Philadelphia/ Community & Society
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Published on May 07, 2024
Philadelphia to Clear Kensington Avenue Homeless Camp as Part of Safety and Rehabilitation DriveSource: Google Street View

Philadelphia is taking decisive steps towards reformation as the city prepares to clear out the homeless encampment on Kensington Avenue. This Wednesday, the stretch from East Orleans Street to Allegheny Avenue will be sealed off from 8 a.m. to 3 p.m. to facilitate the process. The closure is intended as a safety measure for city outreach teams engaging with individuals living in the encampment, as they work to dismantle tents and other make-do shelters lining the sidewalks. 6abc reports that all vehicles will be re-routed southeast to Frankford Avenue and Emerald Street, with the city having notified residents in advance to remove any structures posing public health and safety hazards.

According to FOX 29, the "encampment resolution" initiative came after a 30-day notice issued on April 4, with outreach teams and social services agencies working daily to ensure those displaced by the resolution are provided with access to low-barrier housing and treatment connections. These efforts are part of a broader strategy to tackle the long-standing issue of homelessness compounded by drug use in the area.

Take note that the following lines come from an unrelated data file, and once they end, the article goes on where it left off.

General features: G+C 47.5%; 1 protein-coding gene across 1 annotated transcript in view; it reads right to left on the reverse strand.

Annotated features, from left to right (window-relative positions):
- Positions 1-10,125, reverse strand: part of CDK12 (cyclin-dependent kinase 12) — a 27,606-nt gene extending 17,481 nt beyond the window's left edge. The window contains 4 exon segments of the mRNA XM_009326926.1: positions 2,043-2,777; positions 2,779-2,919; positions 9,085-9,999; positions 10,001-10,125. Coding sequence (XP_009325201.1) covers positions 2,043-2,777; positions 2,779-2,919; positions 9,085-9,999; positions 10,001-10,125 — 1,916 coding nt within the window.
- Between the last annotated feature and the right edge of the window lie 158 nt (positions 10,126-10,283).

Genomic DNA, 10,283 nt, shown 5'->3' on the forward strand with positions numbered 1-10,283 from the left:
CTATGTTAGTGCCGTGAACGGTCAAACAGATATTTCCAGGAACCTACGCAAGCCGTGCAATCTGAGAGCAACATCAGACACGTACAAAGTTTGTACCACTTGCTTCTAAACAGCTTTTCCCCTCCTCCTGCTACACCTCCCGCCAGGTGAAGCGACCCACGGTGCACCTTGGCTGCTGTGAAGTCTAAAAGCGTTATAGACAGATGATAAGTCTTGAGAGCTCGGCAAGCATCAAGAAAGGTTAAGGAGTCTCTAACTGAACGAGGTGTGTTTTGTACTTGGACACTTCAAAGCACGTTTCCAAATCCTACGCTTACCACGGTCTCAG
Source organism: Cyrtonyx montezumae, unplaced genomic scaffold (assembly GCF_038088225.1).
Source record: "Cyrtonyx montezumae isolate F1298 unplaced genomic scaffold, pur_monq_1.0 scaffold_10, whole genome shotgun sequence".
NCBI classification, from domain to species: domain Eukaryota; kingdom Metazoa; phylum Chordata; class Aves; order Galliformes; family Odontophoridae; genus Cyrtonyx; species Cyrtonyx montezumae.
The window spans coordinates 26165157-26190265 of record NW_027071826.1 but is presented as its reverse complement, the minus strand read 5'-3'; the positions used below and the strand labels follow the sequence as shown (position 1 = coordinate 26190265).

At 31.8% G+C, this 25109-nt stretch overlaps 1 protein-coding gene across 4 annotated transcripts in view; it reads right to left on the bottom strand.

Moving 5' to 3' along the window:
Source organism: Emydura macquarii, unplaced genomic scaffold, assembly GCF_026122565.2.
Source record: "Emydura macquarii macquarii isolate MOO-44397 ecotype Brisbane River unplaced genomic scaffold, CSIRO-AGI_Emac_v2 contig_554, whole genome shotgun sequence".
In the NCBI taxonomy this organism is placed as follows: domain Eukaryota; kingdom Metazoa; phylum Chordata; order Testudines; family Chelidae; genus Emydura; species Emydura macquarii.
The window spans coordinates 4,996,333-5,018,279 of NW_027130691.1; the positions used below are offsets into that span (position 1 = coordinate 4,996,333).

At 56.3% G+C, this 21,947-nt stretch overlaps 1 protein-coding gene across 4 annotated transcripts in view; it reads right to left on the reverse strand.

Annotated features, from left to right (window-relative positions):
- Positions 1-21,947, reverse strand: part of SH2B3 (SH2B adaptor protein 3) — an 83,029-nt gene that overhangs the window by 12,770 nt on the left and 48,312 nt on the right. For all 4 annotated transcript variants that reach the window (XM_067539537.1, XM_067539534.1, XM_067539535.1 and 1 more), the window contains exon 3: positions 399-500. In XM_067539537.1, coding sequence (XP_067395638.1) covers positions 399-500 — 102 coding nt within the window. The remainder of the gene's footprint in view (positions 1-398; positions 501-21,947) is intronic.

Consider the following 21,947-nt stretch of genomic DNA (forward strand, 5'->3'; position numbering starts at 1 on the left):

Cherelle Parker, the city's mayor, has prioritized addressing the crisis in Kensington, vowing to transform Philadelphia into the "safest, cleanest, greenest big city" in the country. CBS News Philadelphia reported that Parker held a budget town hall at Rock Ministries Tuesday night, ahead of the resolution plan. Her five-step plan for the neighborhood has been met with questions by some community groups curious about the administration's approach.

Efforts extend beyond the encampment resolution. The Philadelphia City Council, seeking to quell the opioid crisis, has imposed curfews on businesses in the area. City Councilmember Quetcy Lozada explained that the bill was crafted with input from residents, businesses, and nonprofits in response to the opioid crisis. Moreover, city council members have formed a Kensington Caucus aimed at improving life in the district. Mayor Parker appointed Pedro Rosario as deputy police commissioner to spearhead public safety initiatives. Amidst these strategic moves, a new drug, xylazine, has joined the ranks of substances plaguing the streets of Philadelphia, adding urgency to the city's fight against the opioid epidemic.